Ok, I called Alliant and got the specs from them for the above combo. 35.8 to 41.3 grains (for a max velocity of 2500 fps).
Here's the rub. My LTR only gets 2480 from it's 20 inch tube with a 42 grain load I tried yesterday (which is certianly in accordance with the Sierra manual), and Alliant lists as much as 44 grains for a 180 grain Speer bullet.
A very common handloading predicament (but one I've never been faced with in 30 years of precision shooting), because I want to get 2580 out of that tube. I have internet friends who insist that they have no pressure signs with a 44 grain load under the sierra 175 grain bullet.
What to do!
I'll kick up the load to 43 and see how the primer looks.
ive mentioned this is a few other posts, i usually work up by .1 of a grain until i see things start to screw up. Then back off until just before it started happening.
A good way is to measure case length. Mic your cases after you fire em, the moment the web diameter stops stretching, as long as the primer looks fine, use that load.
lemme explain. So if you fire up a bunch of reloads,, ranging from 42.0 to 44 in .1 grain increments. Brand new cases measure (for the sake of argument) .465" at the web. Your starting load gives a fired web diameter of .466." You up the charge a grain, and the web diameter shows just a slight increase. You go up another grain or two, and the web diameter is now .467. Note that I am not talking here about tenths of a thousandth, but rather thousandths that you can readily measure with any decent caliper...... even some of the cheap plastic ones.
f you will very carefully watch the appearance of the SURFACE FINISH of the primers as you go, this will also tell you alot. Note that I did not say flattening of primers..... Flattening of primers is useless as an indicator of pressure. It can be utterly, totally misleading, since much of the flattening has to do with headspace, not pressure. This is another subject. Forget everything you thought you knew about large rifle primer flattening as an indicator of maximum allowable pressure in Contenders.
Ok, you increase the charge another couple grains, and your fired web diameters are now up to .468." Another grain increase, no change in diameter. One more grain, and still no increase in diameter. Gun still opens ok, and you try one more grain. Still no change in diameter.
Go back to the load that gave you the diameter before changes stopped occurring, and call it max.
What happened? The pressure finally exceeded the elasticity of the brass, and further growth of the case was stopped by the diameter of the chamber.
If you watched the primer surface finish very carefully, and I might add even perhaps using a magnifying glass, you should have noticed the primers going from shiny smooth to showing the texture of the breech face imprinted on the primer. When you first get this "signature" of the breech face on the face of the primers, you are within about 5% of max.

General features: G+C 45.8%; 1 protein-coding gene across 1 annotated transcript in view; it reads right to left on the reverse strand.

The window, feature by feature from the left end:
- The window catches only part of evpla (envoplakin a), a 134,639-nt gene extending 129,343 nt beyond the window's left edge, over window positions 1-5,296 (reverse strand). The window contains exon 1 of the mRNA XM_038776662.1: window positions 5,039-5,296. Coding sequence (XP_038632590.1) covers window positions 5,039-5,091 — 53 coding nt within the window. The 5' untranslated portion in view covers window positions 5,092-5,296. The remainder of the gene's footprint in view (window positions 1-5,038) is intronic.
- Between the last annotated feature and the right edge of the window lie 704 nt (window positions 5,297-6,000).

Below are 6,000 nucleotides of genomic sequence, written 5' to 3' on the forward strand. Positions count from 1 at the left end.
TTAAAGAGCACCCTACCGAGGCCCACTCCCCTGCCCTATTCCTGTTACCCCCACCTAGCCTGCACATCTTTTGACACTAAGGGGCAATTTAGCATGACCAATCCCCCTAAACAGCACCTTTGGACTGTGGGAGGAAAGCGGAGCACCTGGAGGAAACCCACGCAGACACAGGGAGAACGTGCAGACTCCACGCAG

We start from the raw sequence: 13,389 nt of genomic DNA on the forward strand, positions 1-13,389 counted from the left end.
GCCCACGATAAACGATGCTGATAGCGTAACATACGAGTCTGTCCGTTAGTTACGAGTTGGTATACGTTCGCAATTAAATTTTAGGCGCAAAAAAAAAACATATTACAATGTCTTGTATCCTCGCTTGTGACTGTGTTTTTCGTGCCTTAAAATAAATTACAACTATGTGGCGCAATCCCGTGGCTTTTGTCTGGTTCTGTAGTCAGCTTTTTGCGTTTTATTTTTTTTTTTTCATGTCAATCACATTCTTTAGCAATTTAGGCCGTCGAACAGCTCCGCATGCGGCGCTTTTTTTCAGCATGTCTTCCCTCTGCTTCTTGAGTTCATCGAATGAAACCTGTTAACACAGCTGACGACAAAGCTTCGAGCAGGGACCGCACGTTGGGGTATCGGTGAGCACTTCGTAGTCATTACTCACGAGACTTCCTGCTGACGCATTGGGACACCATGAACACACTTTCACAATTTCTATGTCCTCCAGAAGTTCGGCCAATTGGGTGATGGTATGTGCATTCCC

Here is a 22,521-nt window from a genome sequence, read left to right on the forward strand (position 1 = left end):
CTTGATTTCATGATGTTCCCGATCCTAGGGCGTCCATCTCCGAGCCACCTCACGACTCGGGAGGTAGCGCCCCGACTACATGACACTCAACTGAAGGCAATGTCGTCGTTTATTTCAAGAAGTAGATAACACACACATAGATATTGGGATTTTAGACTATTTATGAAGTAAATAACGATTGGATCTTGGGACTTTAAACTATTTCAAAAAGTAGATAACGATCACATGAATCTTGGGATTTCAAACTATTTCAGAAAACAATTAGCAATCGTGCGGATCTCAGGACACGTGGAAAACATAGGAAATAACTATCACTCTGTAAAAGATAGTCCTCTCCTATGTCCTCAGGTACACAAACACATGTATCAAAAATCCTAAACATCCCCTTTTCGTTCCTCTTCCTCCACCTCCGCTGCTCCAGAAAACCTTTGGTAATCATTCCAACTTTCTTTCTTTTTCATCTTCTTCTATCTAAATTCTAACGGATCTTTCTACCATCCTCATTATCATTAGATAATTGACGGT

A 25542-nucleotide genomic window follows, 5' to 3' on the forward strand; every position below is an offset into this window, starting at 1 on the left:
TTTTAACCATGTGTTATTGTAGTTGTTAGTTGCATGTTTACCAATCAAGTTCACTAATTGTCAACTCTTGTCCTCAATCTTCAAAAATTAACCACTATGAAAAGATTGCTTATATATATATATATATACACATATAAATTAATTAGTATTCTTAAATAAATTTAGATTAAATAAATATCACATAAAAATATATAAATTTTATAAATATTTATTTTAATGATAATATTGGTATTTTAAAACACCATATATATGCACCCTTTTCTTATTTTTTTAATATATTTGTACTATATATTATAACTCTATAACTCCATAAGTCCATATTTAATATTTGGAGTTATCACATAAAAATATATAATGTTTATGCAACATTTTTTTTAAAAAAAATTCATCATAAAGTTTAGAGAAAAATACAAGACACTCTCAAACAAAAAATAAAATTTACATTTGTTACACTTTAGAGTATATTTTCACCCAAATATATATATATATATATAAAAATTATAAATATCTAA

I am not a fan of the occasionally touted idea of using web or case head expansion as an indicator for excessive pressure for several reasons.
First, new cases will almost always result in greater expansion than subsequent firings in the same case, at the same pressure. In other words, due to work-hardening of the brass it will take more pressure to expand the case head a similar degree. The techs at Speer discovered this and described the problem in their manual #13 (pages 53 and 54).
Secondly, the manufacturing lots of brass and the alloys therein are inconsistant and, in the opinions of many, the level of expansion shouldn't be relied upon to provide consistant indications (even with the best measuring tool for this technique, a blade-micrometer). When the indications are measured in a miniscule 10,000's of an inch, lot-variations of alloy is a big problem.
In my opinion, lacking a copper-crusher fixure or a piezo-electric stress gage, accurately measuring chamber pressure is a crap-shoot (pun intended).
I agree that the one fair indicator is fired primer ingraving, but ONLY if the cases are of uniform dimensions regarding flash-hole and primer pockets (naturally, I uniform both in my brass with Sinclair tools) and the SAME manufactured lot of primers are used. Bolt handle lift resistance is a good indication, but only when pressures have already reached VERY high levels.
Anyway, yep, they seemed fine today and 43 grains have given me 2550 fps, which is close enough for my purposes.
I have to agree with Spade Here, he is talking about testing NEW cases not reloading old cases, but he starts out talking in .1=1/10th grains increments and winds up talking about 1 grain increments and I would not load for max in 1 grain increments.
Making sure that you use the same lot number for your primers and brass is also just as important so combine ideas and lets go to the range LOL
Spade: I could probably have explained myself better, I have read a number of tips and hints from you about reloading and knew what you were talking and knew that you knew what you were talking about but some of the other folks that are new to reloading might have tried to take what you said litterally, I will try to make myself clearer in the future----- tried to misdirect everyone to the wrong month G&A Mag. article the other day!!??
I do not have ALTZHIEMERS I HAVE SOME-TIMERZ DISEASE